Flying the Flag

But which flag?

Now that its not an option to have an Australian Flag with the name of my Footy team (Fremantle) on the back on the boat, we need to have a good think about where to register our new Saba 50. Australia is not an option as Dee and I will be jointly owning the boat and for it to be an Australian boat it needs to be majority owned by an Australian. 

So we need to look around for an alternative. And there are a few that spring to mind. 

But there’s a few factors to consider: 

  • Cost – Initial and Ongoing Year to Year
  • Risk – Can we use a US Limited Lability Company or do we need to set up a Company in Country. And how much does that cost?
  • Radio License and EPIRB Registration
  • Insurance options for the various flags. 
  • Reputation and Coverage.  
  • And finally….Do we like the actual flag? Does it have an annoying Union Jack in the corner?

USA Flag out of Delaware is the easiest and cheapest solution – we can set up a jointly owned Limited Liability Company in Delaware and have Wilmington as our home port all for $947USD (using http://www.boatandyachtregistration.com). However, I’m not so sure I want people to think I’m from the USA. 

As far as a homeport goes, Bikini from the Marshall Islands sounds rather cool. However, we would need to set up a Marshall Islands company. Every Marshall Islands LLC must appoint a registered agent and maintain a local office address. Not 100% sold on either an LLC in a far-off land; or the flag for that matter, but at least it doesn’t have that annoying little Union Jack in the corner.  Interestingly, the Marshall Islands Registry permits private yachts to be chartered out for up to 84 days per calendar year, provided that some additional requirements are satisfied. Fees are: $2800.00 Year 1 (Company setup and Boat Registration) and then $1800.00 (Year 2 and onward – Company and boat renewal).

A good looking flag is important and we really like the Maltese Flag. However a Maltese flag means we cannot get VAT exemption if we are in the EU. So that rules it out in the short term whilst we are in Europe. Registration Fees are 115 Euros, plus an annual fee of 425 Euros plus VAT. To this we need to add costs for a Radio license and an MMSI number. Plus the cost of local representation.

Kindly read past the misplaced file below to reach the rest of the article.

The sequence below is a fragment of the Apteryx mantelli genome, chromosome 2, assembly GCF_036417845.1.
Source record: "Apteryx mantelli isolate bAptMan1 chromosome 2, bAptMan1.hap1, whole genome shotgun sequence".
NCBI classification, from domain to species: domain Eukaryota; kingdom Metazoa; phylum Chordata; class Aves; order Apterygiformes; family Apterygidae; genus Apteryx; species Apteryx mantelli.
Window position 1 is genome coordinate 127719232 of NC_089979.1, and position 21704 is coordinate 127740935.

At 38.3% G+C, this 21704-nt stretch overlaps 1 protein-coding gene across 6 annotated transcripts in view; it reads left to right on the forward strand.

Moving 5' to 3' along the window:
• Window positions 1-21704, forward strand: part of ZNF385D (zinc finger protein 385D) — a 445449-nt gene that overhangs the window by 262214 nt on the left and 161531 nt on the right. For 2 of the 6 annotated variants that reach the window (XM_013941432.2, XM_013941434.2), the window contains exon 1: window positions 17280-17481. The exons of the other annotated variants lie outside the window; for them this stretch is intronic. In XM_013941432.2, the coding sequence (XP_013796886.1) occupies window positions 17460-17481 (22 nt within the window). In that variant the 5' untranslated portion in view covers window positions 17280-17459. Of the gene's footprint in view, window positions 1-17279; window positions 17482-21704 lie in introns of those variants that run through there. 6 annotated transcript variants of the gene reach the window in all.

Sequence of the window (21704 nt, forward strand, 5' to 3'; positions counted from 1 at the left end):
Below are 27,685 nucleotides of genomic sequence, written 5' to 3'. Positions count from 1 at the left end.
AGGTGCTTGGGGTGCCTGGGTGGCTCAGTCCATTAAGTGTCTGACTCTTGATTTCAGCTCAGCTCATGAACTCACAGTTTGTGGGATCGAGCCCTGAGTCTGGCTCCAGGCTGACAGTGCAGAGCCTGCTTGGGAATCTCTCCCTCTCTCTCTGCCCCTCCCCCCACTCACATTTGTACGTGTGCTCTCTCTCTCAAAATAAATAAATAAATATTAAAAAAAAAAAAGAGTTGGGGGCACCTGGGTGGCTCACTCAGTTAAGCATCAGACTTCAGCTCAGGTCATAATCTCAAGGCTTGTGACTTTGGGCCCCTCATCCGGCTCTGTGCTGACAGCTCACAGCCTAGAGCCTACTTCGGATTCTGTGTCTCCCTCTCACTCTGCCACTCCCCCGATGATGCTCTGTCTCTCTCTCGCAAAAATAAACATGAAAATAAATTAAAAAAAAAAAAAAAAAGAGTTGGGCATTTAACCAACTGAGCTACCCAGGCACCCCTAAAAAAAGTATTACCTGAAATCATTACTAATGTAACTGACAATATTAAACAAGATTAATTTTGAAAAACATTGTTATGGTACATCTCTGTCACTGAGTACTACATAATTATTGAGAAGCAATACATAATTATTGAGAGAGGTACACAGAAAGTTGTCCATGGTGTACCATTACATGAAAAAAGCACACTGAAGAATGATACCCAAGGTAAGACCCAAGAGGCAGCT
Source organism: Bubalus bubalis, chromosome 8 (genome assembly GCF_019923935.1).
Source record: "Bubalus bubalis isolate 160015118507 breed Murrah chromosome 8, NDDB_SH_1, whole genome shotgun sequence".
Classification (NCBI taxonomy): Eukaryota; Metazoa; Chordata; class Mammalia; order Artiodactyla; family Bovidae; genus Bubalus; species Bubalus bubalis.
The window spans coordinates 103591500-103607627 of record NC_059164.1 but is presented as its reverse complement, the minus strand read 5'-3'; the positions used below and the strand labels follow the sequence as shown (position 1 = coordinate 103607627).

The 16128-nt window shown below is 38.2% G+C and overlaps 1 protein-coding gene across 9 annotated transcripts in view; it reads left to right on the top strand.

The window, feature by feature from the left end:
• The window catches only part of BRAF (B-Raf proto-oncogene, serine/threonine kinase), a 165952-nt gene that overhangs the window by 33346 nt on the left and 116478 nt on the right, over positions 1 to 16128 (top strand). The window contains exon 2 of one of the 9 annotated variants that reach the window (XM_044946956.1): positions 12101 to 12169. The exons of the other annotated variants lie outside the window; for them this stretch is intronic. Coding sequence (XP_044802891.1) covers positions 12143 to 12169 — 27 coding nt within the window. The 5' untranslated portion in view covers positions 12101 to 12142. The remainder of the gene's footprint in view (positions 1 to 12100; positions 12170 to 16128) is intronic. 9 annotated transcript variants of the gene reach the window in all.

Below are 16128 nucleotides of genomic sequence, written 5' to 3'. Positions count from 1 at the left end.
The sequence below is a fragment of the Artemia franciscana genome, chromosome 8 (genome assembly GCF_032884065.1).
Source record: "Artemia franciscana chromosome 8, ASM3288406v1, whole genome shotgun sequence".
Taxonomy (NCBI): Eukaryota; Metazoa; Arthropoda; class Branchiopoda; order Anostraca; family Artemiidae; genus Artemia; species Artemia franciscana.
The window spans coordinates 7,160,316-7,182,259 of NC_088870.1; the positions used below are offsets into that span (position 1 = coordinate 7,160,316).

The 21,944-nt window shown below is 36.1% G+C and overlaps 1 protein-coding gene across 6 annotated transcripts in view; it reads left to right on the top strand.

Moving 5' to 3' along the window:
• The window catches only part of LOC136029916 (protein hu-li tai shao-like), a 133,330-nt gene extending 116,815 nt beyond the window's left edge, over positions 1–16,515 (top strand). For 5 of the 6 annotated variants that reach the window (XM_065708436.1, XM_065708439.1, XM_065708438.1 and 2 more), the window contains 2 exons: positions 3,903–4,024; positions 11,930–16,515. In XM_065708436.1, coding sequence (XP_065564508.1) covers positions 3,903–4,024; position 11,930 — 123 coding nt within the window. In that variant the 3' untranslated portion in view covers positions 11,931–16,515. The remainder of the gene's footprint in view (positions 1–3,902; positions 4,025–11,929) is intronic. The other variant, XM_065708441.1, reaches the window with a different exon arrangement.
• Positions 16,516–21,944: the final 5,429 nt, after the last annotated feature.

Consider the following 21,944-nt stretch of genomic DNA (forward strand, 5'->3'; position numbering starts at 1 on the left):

Multihulls Solutions are very experienced with registering boats in the Cook Islands and Captain Cook is pretty much up there when it comes to sailors. Fees are $800 for one year, $2100 for 3 years. The easiest way to register a boat in the Cook Islands is to join The Cook Islands Yacht Squadron (CIYS).  Members of the Cook Islands Yacht Squadron (CIYS) are eligible to have their yacht registered in the Cook Islands without having to register a company. The definition of person includes companies and trusts as well as individuals or partnerships of individuals. In this way foreign corporation can become a member of CIYS without having to register that corporation in the Cook Islands. However the Cook Islands flag has that annoying little Union Jack in the corner. Cook Islands is the only option that my current insurer, Topsail Australia (who I am very comfortable with) will cover, however interestingly they can’t provide cover when we actually sail into the Cook Islands because of some strange licensing quirk.